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Chaos in the Lodging Ratings World and Defining "Boutique" - A Solution?

publication date: Sep 7, 2010
author/source: Harry Nobles. Nobles Consulting
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Hotel Online
News for the Hospitality Executive
by Harry Nobles      August 25, 2010

During my 27years in this business I have met hundreds of interesting people managing and working in hotels.  The more memorable ones have a common denominator; they are very ambitious and very enthusiastic.  They also know that success doesn't come overnight and is not free.  They are willing to work hard to achieve their goals.

Nothing gives me more pleasure than to meet a General Manager whom I had first encountered when he or she was a young desk clerk or server just beginning their first hotel job.   It doesn't happen every day, but it is worth waiting for.

I met an enthusiastic, ambitious, and articulate young lady for whom these words seem barely adequate.  Her excitement is obvious, as is her commitment to success.  Her enthusiasm is genuine and contagious; more so what this phone call led to was totally unexpected.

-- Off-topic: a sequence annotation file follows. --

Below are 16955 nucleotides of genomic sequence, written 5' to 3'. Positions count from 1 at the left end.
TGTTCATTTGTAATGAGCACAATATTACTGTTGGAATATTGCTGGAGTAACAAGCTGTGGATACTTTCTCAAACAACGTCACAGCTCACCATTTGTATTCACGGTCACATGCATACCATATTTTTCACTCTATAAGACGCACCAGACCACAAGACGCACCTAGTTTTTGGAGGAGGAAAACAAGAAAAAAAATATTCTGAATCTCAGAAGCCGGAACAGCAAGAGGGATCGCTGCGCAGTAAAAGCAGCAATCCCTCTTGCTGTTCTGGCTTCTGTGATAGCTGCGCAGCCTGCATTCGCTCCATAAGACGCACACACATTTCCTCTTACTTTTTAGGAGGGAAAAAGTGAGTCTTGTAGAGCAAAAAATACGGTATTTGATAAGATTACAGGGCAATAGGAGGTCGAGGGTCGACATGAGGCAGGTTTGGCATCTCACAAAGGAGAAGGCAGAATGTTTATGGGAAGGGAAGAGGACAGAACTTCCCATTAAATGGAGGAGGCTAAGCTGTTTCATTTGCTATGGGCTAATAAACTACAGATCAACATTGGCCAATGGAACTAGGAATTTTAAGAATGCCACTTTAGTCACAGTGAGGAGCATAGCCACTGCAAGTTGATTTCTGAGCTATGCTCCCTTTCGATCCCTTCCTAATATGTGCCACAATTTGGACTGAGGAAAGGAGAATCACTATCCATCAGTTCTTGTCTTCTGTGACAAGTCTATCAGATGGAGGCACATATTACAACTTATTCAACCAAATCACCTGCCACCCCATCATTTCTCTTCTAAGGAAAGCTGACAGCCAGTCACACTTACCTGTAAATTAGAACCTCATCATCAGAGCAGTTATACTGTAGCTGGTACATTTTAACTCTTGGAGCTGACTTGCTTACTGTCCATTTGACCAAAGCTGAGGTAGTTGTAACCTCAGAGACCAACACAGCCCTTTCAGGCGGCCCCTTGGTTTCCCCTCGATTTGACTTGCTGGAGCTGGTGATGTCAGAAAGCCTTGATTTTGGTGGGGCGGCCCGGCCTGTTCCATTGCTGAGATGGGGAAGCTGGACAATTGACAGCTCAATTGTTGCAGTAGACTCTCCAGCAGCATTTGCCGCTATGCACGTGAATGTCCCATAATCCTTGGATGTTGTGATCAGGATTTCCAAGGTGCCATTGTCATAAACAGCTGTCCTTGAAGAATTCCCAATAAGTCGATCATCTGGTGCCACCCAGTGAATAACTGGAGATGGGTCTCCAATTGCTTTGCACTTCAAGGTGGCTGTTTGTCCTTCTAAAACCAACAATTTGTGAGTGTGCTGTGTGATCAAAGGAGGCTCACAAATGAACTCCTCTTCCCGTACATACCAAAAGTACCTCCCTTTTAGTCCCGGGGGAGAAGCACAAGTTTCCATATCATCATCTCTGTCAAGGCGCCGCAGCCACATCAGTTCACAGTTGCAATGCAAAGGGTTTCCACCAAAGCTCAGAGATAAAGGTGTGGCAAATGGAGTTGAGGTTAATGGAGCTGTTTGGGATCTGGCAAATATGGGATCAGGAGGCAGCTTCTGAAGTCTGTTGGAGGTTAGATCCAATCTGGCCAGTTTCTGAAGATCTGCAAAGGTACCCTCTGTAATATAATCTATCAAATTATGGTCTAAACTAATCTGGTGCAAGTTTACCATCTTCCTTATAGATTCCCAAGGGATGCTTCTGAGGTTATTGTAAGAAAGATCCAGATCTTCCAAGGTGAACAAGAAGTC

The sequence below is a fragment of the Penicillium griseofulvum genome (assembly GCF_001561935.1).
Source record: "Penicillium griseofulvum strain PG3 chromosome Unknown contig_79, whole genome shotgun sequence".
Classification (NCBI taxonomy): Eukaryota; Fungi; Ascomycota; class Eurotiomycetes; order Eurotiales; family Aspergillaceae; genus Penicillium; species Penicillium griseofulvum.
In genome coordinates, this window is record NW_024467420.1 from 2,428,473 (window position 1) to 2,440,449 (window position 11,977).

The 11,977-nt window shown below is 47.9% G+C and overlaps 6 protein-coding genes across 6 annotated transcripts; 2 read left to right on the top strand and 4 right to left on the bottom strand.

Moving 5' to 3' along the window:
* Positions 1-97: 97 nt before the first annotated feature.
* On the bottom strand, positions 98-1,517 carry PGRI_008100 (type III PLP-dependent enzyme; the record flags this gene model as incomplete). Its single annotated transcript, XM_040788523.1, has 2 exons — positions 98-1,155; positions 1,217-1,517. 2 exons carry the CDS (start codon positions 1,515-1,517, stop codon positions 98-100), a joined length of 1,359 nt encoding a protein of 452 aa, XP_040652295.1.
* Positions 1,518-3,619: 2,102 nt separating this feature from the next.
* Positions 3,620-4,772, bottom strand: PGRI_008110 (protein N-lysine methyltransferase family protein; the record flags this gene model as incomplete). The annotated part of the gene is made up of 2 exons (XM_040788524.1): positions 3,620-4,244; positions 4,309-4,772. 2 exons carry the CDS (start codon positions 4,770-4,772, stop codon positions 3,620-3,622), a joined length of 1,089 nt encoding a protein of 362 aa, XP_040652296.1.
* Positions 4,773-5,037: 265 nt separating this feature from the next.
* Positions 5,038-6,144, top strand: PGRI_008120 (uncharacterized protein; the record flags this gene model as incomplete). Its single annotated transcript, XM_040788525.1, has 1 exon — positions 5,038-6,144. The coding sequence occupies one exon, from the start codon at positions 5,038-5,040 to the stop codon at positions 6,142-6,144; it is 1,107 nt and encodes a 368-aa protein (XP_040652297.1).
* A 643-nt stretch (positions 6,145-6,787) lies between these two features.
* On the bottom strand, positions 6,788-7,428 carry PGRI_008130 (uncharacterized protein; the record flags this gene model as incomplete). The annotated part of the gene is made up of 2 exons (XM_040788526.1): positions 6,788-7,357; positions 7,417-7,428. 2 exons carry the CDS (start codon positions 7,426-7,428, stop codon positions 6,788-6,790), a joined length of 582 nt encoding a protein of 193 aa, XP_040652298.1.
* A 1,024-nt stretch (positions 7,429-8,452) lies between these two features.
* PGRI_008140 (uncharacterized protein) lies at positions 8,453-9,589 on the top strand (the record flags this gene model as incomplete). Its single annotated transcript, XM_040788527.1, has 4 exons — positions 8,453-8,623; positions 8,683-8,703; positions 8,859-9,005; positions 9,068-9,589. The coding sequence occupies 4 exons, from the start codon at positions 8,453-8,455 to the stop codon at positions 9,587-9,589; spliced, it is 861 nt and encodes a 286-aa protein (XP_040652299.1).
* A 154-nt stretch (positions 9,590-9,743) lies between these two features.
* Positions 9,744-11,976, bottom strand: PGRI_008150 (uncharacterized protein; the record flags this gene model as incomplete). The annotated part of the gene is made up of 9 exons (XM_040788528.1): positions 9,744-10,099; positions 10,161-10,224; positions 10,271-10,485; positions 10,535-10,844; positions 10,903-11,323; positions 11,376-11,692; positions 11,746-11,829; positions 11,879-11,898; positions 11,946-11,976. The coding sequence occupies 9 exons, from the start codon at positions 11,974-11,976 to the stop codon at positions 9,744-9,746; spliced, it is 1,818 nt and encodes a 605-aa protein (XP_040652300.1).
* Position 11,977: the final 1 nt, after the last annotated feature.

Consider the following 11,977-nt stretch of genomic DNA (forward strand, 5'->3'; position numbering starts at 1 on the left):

She introduced herself as Dinka Bojanova, calling from Los Angeles, and mentioned something about being in the hotel business, I think.

She talked about the chaos in the lodging rating world, and how no one understood the ratings anymore and how the word "boutique" as a type of hotel has been abused by the media and hotel owners.

There have been attempts to unify the classification system so that it is internationally recognized, but large differences exist in the quality of the accommodations and the food within one category of hotel. Simply put, the star system has flaws. It has also become obvious that the approach of the star system does not effectively set apart the top hotels from the rest.